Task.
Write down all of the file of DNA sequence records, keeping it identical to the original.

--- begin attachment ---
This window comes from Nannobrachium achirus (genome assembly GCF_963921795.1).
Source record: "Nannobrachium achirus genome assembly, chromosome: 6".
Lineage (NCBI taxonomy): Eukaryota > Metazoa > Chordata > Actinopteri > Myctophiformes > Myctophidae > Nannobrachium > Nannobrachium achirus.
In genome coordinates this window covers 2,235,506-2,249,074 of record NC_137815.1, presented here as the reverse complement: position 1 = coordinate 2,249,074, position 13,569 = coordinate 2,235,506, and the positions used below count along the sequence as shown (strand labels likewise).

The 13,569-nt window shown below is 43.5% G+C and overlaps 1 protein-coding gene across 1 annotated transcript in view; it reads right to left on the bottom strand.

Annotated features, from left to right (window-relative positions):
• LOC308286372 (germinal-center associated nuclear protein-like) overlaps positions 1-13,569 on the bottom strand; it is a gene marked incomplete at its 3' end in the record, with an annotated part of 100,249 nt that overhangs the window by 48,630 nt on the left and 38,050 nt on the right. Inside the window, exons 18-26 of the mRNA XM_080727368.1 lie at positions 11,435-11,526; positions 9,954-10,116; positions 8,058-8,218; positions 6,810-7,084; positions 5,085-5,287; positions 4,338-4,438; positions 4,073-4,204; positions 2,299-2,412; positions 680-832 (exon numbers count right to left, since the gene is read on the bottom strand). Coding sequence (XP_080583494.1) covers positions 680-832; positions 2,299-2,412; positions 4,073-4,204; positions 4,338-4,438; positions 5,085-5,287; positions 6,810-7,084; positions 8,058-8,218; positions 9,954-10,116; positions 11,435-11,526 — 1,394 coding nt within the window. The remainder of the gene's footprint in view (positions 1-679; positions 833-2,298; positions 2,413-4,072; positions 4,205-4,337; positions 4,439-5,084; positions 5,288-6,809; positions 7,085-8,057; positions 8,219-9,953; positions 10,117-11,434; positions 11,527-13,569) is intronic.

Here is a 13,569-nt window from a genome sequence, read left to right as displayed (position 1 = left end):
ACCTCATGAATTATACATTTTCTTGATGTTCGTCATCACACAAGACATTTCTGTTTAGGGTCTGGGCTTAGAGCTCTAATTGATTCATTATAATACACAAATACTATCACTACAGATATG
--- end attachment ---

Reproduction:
This window comes from Nannobrachium achirus (genome assembly GCF_963921795.1).
Source record: "Nannobrachium achirus genome assembly, chromosome: 6".
Lineage (NCBI taxonomy): Eukaryota > Metazoa > Chordata > Actinopteri > Myctophiformes > Myctophidae > Nannobrachium > Nannobrachium achirus.
In genome coordinates this window covers 2,235,506-2,249,074 of record NC_137815.1, presented here as the reverse complement: position 1 = coordinate 2,249,074, position 13,569 = coordinate 2,235,506, and the positions used below count along the sequence as shown (strand labels likewise).

The 13,569-nt window shown below is 43.5% G+C and overlaps 1 protein-coding gene across 1 annotated transcript in view; it reads right to left on the bottom strand.

Annotated features, from left to right (window-relative positions):
• LOC308286372 (germinal-center associated nuclear protein-like) overlaps positions 1-13,569 on the bottom strand; it is a gene marked incomplete at its 3' end in the record, with an annotated part of 100,249 nt that overhangs the window by 48,630 nt on the left and 38,050 nt on the right. Inside the window, exons 18-26 of the mRNA XM_080727368.1 lie at positions 11,435-11,526; positions 9,954-10,116; positions 8,058-8,218; positions 6,810-7,084; positions 5,085-5,287; positions 4,338-4,438; positions 4,073-4,204; positions 2,299-2,412; positions 680-832 (exon numbers count right to left, since the gene is read on the bottom strand). Coding sequence (XP_080583494.1) covers positions 680-832; positions 2,299-2,412; positions 4,073-4,204; positions 4,338-4,438; positions 5,085-5,287; positions 6,810-7,084; positions 8,058-8,218; positions 9,954-10,116; positions 11,435-11,526 — 1,394 coding nt within the window. The remainder of the gene's footprint in view (positions 1-679; positions 833-2,298; positions 2,413-4,072; positions 4,205-4,337; positions 4,439-5,084; positions 5,288-6,809; positions 7,085-8,057; positions 8,219-9,953; positions 10,117-11,434; positions 11,527-13,569) is intronic.

Here is a 13,569-nt window from a genome sequence, read left to right as displayed (position 1 = left end):
ACCTCATGAATTATACATTTTCTTGATGTTCGTCATCACACAAGACATTTCTGTTTAGGGTCTGGGCTTAGAGCTCTAATTGATTCATTATAATACACAAATACTATCACTACAGATATG